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Global Real Estate Ratios Show Extent Of Bubble at Trader’s Narrative

Global Real Estate Ratios Show Extent Of Bubble

Real estate, as an asset, derives its value from two sources: personal income and rents. The first makes it possible for an owner occupied property to be purchased while the second allows for an investor to purchase real estate.

The following charts show the relationship between real estate prices and these two variables:

real estate price to rent ratio oecd data
real estate price to income ratio oecd data

The data is normalized with 100 being the long term average. Here are some quick take aways:

  • Japan’s real estate continues to slide into an abyss
  • US housing market doesn’t seem so bad now, does it?
  • not surprised to see Spain at the top but am surprised at Canada being second
  • data hides a lot of regional disparities - for example, within the US, Florida and California would trump Spain
  • Ireland is ahead of other markets in correcting - but it also started earlier
  • Mr. Greenspan, what happened around 2000? seems to have been an inflection point there

You can check out the OECD report yourself to get the full details. There are many more countries included but I didn’t show them because the charts would have gotten too busy. In any case, they were either too small as an economy or the data was at neither extreme so it wasn’t interesting. Look in the free resource section for the full spreadsheet.

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15 Responses to “Global Real Estate Ratios Show Extent Of Bubble”  

  1. 1 Jeff

    You should see how far out of whack the personal income/real estate prices are in Vancouver, Canada. I think it’s the most expensive place to live in the entire country and prices are probably going to get worse with the Olympics coming here in 2010. But sooner or later they’re going to have to come down.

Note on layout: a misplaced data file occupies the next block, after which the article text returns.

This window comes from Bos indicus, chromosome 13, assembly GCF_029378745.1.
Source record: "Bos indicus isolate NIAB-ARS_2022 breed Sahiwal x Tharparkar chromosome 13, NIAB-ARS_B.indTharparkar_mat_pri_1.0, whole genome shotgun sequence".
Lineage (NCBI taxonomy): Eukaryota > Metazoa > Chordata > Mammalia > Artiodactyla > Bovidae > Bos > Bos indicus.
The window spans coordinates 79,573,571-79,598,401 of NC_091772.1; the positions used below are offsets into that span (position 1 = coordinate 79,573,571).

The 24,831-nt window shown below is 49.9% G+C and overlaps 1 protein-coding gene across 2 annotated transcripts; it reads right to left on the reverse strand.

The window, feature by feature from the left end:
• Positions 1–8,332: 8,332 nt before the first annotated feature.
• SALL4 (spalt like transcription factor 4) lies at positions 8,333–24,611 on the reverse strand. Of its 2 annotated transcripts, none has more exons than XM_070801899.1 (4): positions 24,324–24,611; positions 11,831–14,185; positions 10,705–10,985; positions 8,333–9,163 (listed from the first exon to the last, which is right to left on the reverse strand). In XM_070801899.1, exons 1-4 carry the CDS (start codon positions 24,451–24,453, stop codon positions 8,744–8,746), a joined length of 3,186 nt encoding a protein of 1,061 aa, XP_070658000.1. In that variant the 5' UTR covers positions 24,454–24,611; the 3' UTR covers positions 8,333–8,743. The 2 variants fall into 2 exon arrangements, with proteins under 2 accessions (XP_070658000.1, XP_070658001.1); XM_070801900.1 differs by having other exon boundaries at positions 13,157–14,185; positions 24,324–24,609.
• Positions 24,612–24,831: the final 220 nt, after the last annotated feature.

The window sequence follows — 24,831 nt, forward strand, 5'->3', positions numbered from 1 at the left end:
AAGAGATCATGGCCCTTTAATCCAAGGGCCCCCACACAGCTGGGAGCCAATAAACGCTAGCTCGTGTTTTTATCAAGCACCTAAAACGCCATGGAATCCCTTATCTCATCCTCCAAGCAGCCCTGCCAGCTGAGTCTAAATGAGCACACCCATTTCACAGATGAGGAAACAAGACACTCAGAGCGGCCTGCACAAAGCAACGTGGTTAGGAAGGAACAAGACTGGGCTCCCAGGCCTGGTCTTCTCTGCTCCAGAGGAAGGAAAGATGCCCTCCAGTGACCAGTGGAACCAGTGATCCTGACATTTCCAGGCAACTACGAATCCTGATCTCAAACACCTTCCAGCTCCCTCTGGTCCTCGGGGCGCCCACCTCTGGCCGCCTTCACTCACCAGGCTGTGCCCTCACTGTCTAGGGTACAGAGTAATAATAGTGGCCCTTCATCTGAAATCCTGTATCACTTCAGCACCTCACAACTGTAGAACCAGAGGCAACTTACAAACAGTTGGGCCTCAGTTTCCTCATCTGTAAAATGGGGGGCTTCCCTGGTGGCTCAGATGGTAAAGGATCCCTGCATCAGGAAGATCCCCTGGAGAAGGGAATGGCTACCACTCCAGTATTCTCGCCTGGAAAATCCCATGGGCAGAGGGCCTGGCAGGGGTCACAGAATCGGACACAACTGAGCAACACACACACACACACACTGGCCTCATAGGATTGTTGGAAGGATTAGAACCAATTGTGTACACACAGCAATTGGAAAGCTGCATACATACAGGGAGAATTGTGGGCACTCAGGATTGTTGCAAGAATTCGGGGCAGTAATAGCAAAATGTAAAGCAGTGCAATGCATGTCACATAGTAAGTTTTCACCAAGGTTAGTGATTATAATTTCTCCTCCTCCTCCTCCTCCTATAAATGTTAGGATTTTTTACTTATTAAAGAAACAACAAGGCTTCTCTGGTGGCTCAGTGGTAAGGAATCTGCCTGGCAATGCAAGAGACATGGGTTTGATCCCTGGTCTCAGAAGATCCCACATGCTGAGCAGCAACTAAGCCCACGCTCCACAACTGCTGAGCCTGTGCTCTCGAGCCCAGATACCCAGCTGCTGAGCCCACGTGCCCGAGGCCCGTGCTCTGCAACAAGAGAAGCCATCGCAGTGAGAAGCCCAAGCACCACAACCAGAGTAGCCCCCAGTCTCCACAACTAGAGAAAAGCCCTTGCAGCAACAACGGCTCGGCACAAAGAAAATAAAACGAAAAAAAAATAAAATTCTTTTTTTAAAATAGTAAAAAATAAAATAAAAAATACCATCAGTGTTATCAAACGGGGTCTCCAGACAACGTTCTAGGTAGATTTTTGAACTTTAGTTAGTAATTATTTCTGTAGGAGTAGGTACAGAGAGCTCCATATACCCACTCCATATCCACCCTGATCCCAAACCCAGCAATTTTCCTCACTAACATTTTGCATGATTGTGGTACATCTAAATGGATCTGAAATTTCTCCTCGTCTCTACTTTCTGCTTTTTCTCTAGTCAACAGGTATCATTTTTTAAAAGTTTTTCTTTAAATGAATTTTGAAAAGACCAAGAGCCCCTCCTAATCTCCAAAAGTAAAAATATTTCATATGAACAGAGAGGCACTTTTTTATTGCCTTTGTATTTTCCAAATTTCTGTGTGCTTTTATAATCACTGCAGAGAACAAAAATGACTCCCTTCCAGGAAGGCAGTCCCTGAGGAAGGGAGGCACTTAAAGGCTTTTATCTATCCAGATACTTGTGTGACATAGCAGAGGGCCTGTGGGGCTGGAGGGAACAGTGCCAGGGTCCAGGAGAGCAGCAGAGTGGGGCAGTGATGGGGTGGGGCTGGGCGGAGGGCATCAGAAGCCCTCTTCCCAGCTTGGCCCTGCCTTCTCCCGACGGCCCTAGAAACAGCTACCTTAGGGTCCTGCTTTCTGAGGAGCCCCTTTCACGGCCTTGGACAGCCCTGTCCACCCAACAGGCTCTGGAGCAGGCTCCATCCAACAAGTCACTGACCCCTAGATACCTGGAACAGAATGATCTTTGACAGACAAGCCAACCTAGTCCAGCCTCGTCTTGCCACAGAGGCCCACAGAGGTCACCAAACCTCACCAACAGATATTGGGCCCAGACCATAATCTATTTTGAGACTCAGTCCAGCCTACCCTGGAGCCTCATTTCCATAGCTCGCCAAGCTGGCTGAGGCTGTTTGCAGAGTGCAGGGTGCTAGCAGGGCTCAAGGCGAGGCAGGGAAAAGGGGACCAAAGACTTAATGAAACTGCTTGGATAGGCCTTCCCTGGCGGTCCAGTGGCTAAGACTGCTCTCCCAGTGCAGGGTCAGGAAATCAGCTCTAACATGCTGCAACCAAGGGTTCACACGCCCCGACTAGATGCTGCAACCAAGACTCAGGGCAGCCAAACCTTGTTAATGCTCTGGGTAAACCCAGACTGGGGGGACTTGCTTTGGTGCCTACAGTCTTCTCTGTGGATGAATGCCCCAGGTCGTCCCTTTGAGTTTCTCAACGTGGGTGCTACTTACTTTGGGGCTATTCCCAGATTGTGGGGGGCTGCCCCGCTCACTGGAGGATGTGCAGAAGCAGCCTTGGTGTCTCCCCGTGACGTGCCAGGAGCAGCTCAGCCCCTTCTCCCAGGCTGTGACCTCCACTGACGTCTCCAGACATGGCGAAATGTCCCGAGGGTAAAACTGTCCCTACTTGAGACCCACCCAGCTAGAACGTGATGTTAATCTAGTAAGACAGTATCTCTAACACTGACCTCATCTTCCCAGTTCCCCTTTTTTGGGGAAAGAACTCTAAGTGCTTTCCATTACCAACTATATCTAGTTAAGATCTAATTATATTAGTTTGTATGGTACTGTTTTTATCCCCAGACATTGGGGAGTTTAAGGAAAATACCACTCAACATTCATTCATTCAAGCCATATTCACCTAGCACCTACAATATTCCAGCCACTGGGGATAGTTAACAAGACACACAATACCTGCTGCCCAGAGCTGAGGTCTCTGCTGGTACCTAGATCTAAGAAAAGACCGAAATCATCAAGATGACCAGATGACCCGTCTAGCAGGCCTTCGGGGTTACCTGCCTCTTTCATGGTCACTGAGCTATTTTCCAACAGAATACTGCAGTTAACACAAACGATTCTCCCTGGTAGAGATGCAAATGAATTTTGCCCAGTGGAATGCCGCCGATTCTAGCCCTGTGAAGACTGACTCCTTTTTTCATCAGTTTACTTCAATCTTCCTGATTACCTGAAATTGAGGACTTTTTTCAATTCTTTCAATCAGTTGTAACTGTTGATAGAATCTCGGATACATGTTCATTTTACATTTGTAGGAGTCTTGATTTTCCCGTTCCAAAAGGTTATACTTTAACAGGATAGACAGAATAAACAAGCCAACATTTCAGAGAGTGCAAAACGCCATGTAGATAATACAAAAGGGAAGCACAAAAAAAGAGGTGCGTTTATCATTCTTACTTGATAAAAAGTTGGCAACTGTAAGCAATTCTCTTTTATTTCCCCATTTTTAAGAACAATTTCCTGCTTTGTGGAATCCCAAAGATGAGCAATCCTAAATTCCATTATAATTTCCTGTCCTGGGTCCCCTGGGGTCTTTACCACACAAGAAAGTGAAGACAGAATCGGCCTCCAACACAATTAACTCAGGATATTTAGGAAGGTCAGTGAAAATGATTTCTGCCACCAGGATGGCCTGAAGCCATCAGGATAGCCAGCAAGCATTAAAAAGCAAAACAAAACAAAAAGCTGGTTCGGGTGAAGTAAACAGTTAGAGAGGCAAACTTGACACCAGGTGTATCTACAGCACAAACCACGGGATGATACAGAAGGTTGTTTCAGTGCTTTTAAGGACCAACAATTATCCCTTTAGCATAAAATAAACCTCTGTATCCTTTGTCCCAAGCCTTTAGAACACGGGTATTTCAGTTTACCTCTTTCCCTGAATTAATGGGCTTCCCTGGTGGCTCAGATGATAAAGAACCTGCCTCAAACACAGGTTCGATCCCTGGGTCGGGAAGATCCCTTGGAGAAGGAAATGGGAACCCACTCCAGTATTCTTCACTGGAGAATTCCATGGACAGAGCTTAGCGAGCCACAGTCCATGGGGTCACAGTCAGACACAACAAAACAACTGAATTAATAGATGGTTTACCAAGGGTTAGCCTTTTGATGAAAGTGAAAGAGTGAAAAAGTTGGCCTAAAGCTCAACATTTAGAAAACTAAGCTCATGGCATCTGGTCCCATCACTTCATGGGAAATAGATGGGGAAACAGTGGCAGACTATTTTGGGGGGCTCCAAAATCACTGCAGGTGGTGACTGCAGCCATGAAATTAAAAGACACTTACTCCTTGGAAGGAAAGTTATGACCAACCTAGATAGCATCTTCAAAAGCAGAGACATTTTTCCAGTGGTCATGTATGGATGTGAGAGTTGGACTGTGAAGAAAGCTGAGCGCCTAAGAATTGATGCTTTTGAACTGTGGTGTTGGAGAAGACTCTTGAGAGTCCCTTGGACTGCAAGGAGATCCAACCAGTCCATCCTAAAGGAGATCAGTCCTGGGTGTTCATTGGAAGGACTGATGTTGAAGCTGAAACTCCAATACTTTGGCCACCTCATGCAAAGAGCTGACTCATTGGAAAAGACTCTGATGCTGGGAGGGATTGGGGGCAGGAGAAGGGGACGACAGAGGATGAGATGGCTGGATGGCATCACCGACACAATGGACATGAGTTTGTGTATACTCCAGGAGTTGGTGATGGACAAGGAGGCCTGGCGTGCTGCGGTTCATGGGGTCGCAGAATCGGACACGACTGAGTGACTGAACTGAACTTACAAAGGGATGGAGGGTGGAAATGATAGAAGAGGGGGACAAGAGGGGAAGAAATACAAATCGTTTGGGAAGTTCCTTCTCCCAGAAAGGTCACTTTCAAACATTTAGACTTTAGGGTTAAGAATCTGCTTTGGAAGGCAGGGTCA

2. 2 Babak

    Jeff, I can imagine. I have friends there who are waiting on the sidelines. Calgary went through something similar with the oil booms of recent times and back yonder. People never learn really but in the end real estate always comes back to long term parity with these two variables. There is no other way.

    Garth’s blog? has some interesting data for the market out west. Check it out.

  3. 3 Yura

    In the past I sold my first home without any Net resources. But it was very difficult for me. I heard that some services can publish ads about my home in the Internet. Can you help me to choose between and ? Do you know anything about these services? My friend said that “Fizber” better than “Trulia”. But maybe he wasn’t right. So I need help.

  4. 4 Jean-Claude

    All real-estate is local, so perhaps a weighted average (or total residential real estate vs total personal income) would be more indicative.

    Canada can be explained by having 90% of its population concentrated in urban areas, thus skewing the median.

    Given the crisis we are in owes much to abusing the assumption of normal distributions, we should be aware of our eyes being tricked. I am curious as to the distribution of Japanese house prices, and if they are affected by the old massive and now barren housing complexes once built to serve industrial cities.

  5. 5 Babak

    Yura, why not use both?

    J-C, yes all real estate is local which is even more amazing when you consider the magnitude of the bubble shown in the graphs. Small areas went berserk. The charts are a superficial look at what happened, I’m sure you can find better info drilling down to country specific data. If you find anything interesting, let us know.

  6. 6 paul

    can someone point me to the OECD study this was drawn from? Thanks.

  7. 7 Conor Neu

    Very curious where Australia would be on this chart.

  8. 8 Babak

    Paul, you can get the data from the link above. Look in the reports and articles folder.

    Conor Neu, Australia: price to rent 177 and price to income 145 (2007) - check the file for more data.

  9. 9 Snuffy

    “Canada can be explained by having 90% of its population concentrated in urban areas, thus skewing the median.”

    This argument seem coherent only you believe that the urban/rural composition of Canada changed dramatically since 2000, at a rate even faster than it had in the past. (Remember the ratios are normalized to have an average of 100 across time). And even then, urbanization would only make the cross-country comparisons misleading if it were occurring in Canada at a faster rate than other countries.

  10. 10 Joey Marino

    I’d love to see this graph updated.

  11. 11 Babak

    Joey, yeah, so would I. The source was the OECD so I’ll check to see if they’ve updated it. I can tell you that Spain’s real estate took a massive dump. Things are absolutely sickening.

  1. 1 p2p Capital Group » Global Real Estate Ratios
  2. 2 Preocupante relación, en España, del mercado inmobiliario con la renta de alquiler y los ingresos medios. : Gestion Urbana
  3. 3 Global price-to-rent ratio — Greater Fool - The Troubled Future of Real Estate

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